by Dustin Kieschnick
The recent years have seen an increase in prevalence of terrorist attacks in the US and Western Europe, most notable of which were perpetrated by loyalists to the Islamic State. The violent behavior with disregard for, and rather, targeting of non-combatants is particularly alarming and leaves confusion around the types of individuals that engage in and are attracted to extremism. In psychology, focus tends to be oriented on the motivations of behavior rather than the behavior itself. Thus, frameworks have been developed in psychology to understand the function of behavior. Theoretically, all people’s behavior serves a particular function, either for that person or for the group they are a part of. Hence, the key to understanding motivations of extremism and terrorism begins with changing the frame of relation to it. Two frameworks, in particular, provide a basis for examining extremist motivations, Functional Behavior Analysis (FBA) and Terror Management Theory (TMT). FBA examines from a micro or individual level, while TMT examines the dynamics of cultural context. Both theories can overlap, and at the same time can provide a solid framework for understanding the nature of extremism.
The premise of FBA is that behavior is influenced by antecedents that precede it and consequences that follow. To diagram, A-->B-->C, where A is antecedent, B is behavior, and C is consequence. Of note is that although consequence is commonly associated with negative valence, in this context consequence refers to either positive or negative result of behavior for the individual. In other words, consequence includes avoiding a negative result or pursing a positive one. Although the framework appears simple, the exploration of it can become inherently more complicated. Often the first step within this framework is to identify a behavior, and in this case the example behavior will be the act of joining an extremist or terrorist group. This behavior is commonly associated to be the result of recruitment by the extremist group. However, this can fail to take into account a number of antecedents. The recruitment message is only successful when the individual targeted finds value in the message. Antecedents to behavior include many potential influencing factors. Common antecedent factors for joining an extremist group could include: limited economic opportunity, discrimination, difficult or chaotic childhood, identification with aspects of the extremist group, social influence, etc.In fact, Dr. John Horgan, at Pennsylvania State University’s International Center for the Study of Terrorism, in studies that interviewed over 60 former terrorists, identified the following factors for joining an extremist group:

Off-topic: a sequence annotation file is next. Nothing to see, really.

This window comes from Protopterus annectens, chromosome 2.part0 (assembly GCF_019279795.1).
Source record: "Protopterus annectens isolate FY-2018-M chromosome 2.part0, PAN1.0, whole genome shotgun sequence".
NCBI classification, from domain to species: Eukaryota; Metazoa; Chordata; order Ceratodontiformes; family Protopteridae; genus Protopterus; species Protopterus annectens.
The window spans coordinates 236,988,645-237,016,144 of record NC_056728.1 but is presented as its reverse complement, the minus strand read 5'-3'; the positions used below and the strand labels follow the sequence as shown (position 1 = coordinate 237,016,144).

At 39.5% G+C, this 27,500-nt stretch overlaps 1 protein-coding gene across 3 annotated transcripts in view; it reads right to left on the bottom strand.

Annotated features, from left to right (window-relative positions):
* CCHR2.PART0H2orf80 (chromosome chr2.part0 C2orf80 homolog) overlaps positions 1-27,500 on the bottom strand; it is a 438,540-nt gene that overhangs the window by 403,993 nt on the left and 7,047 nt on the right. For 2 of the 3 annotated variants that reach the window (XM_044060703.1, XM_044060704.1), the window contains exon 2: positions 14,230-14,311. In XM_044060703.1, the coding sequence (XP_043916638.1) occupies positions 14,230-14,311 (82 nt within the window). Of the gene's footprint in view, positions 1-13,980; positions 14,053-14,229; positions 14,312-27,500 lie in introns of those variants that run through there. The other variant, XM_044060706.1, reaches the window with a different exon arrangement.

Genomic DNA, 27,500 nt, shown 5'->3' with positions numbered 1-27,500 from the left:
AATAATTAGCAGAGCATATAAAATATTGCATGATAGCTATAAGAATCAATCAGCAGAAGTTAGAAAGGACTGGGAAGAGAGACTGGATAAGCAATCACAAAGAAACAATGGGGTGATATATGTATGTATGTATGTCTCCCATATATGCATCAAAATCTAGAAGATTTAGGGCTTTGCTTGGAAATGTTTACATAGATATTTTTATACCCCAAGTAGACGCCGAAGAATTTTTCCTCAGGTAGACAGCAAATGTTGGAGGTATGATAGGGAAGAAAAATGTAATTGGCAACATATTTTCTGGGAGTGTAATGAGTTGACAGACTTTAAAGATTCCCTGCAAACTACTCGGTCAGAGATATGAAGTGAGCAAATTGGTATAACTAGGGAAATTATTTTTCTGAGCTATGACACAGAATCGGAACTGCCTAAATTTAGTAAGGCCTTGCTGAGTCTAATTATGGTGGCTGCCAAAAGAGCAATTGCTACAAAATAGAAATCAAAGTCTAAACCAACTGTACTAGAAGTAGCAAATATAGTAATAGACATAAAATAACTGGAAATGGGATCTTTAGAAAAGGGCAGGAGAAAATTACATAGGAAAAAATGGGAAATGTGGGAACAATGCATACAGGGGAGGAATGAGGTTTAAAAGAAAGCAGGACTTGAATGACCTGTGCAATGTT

A comparative example would be viewing from the perspective of an inner-city adolescent or young adult who decides to join a street gang. Often anger or frustration at lack of opportunity, or even growing up in a violent or chaotic environment can serve to normalize the activities that are associated with gangs. Another, perhaps less popular example, is viewing from the lens of someone enlisting in the US Military. Often this is preceded by a recruitment, which is facilitated by a spectrum of factors, such as idealism, belief in a cause, lack of opportunity, or simply social contagion (for example, my buddy is enlisting, or a person I respect is enlisting, and they convinced me to do it). Once the decision is made to enlist, the set of antecedents, behaviors, and consequences shifts on the basis of how the enlistee responds to the next experience. Similar to joining the military, enlistment in an extremist group is made on a prediction or expectation of the experience, which either meets, exceeds, or falls short of the pre-existing expectation. In this way, there is a parallel between the groups, in that, military members regarding the military either hate it, love it, or are indifferent to it. But these reactions are based on not knowing the reality of the context. Such are the temporal dynamics of behavioral prediction.